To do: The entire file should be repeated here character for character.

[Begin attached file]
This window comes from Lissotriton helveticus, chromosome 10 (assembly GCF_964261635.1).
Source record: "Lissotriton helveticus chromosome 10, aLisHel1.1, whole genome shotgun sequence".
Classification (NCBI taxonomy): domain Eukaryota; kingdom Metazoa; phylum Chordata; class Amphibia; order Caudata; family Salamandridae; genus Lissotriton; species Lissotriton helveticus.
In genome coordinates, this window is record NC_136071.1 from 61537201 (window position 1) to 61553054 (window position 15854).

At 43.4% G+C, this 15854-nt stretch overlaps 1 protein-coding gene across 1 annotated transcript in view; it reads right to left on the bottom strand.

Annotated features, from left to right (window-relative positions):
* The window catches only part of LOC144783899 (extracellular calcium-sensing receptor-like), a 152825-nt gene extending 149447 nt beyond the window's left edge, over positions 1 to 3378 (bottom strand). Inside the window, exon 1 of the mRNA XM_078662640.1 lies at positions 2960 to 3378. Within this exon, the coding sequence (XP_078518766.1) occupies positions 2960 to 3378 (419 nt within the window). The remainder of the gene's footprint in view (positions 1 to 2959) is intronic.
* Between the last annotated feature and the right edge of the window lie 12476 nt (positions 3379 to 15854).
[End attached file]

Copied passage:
This window comes from Lissotriton helveticus, chromosome 10 (assembly GCF_964261635.1).
Source record: "Lissotriton helveticus chromosome 10, aLisHel1.1, whole genome shotgun sequence".
Classification (NCBI taxonomy): domain Eukaryota; kingdom Metazoa; phylum Chordata; class Amphibia; order Caudata; family Salamandridae; genus Lissotriton; species Lissotriton helveticus.
In genome coordinates, this window is record NC_136071.1 from 61537201 (window position 1) to 61553054 (window position 15854).

At 43.4% G+C, this 15854-nt stretch overlaps 1 protein-coding gene across 1 annotated transcript in view; it reads right to left on the bottom strand.

Annotated features, from left to right (window-relative positions):
* The window catches only part of LOC144783899 (extracellular calcium-sensing receptor-like), a 152825-nt gene extending 149447 nt beyond the window's left edge, over positions 1 to 3378 (bottom strand). Inside the window, exon 1 of the mRNA XM_078662640.1 lies at positions 2960 to 3378. Within this exon, the coding sequence (XP_078518766.1) occupies positions 2960 to 3378 (419 nt within the window). The remainder of the gene's footprint in view (positions 1 to 2959) is intronic.
* Between the last annotated feature and the right edge of the window lie 12476 nt (positions 3379 to 15854).